Placards with Electrical Data

Placards containing electrical usage data are found on most all appliances. These labels denote the voltage and current ratings used by the device along with other electrical data.  Although they vary in format, they can provide a reasonable estimate of power used in lieu of metering the load.

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Electrical data is expressed in units of power (watts or kilowatts) and energy (watt-hours or kilowatt-hours). Energy is simply power drawn over time. A 100 watt light bulb burning for ten hours will consume one kilowatt-hour of energy. Think of power being read on your car's speedometer and energy on the odometer.

The voltage and current data on the placard can be used to determine the amount of power the device will draw using the following formulas:

Power (watts) = Volts x Amps x Power Factor*

Power (kilowatts) = Power (watts) / 1000

*Power factor is the ratio between real power in kilowatts and apparent power in kilovolt-amperes (KVA).  Click here for a detailed explanation of power factor.

Energy is simply power multiplied by run time.  Run time has to be estimated manually or tracked by another means when using this manual method.

Power (kilowatts) x Run Time(hours) = Energy (kilowatt-hours)

When preparing a home energy audit we recommend using our Power Panel Profiler to help keep all of your electrical data organized and accurate. Apply a power factor of 80% for inductive loads (motors) and 100% or unity for all other loads unless your metering equipment provides actual power factor measurements.

Trash Compactor

Let's look at a simple electrical data placard from a trash compactor to see how to determine the amount of power the appliance uses.

Electric Data Placard for Trash Compactor

The value of 0.80 kilowatts would be entered under the appropriate circuit breaker if using our Power Panel Profiler.  The power factor would be entered as 80 percent or 0.8 since a trash compactor is purely an inductive or motor load.  Assuming the compactor is cycled twice a day for a total run time of one minute in 24 hours, the total energy consumed in kilowatt-hours will be very small.

Pool Pump Example

When working with motors another useful formula to remember is the conversion of horsepower to kilowatts.  Since there are 746 watts in one horsepower the equation can be expressed as follows:

Power (kilowatts) = Horsepower(hp) x 0.746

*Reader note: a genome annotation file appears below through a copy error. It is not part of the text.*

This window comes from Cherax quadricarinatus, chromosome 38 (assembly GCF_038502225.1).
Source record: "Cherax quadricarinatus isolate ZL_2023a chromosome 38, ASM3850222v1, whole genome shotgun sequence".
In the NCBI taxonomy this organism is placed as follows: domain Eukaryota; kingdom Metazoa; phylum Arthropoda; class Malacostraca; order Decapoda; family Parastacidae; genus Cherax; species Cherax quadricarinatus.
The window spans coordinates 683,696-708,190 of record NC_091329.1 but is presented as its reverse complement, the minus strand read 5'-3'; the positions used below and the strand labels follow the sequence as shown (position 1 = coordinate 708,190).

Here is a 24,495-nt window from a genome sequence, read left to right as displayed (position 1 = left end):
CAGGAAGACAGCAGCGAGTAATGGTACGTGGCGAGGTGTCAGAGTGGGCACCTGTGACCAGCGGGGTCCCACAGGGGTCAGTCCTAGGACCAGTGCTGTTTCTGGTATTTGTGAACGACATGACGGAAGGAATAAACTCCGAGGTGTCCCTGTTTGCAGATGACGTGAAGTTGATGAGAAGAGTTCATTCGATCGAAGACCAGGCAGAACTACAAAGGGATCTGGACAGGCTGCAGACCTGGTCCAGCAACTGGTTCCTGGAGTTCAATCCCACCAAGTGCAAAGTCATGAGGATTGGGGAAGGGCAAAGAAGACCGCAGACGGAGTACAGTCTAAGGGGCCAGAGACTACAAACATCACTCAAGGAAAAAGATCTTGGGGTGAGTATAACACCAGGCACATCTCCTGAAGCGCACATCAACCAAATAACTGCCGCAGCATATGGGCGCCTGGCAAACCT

Looking at the electrical data placard for a pool pump we see that both horsepower (HP) and kilowatts (KW) are listed:

Pool Pump Electrical Data Placard

If motors ran at 100 percent of load and lost no energy in the conversion of electrical to mechanical power, 1.10 kilowatts would be the actual load. However, motors typically run at 70 to 80 percent of rated load to increase longevity and are only 90 to 95 percent efficient in converting electrical energy to mechanical energy.

Mathematically, this translates into a decrease in power used when motors run at less than rated load.  Inversely, energy lost in the conversion of electrical to mechanical energy increases the amount of power required to produce a given horsepower.  These adjustments to rated load can be expressed in the following formula:

Actual Load (kilowatts) = Rated load (kilowatts) x  % Loaded
                                       Motor Efficiency (%)  

If you know these values they can be applied to adjust the rated load before entering it into the Profiler.  If you do not know these values, use 85 percent as a rule of thumb for adjusting the rated load of a motor to its actual load.  A good way to verify this is to net meter the device using your home energy monitor system or use a plug-in meter if it is a smaller 120 volt load.

In the pool pump example estimating run time is very straight forward if it is set up to run on a daily timer.  However, since a pool pump is a seasonal load that is significant, you may wish to create a separate summer and winter home energy audit baseline.  Simply set the daily run time to zero in the winter baseline.

HVAC System Placards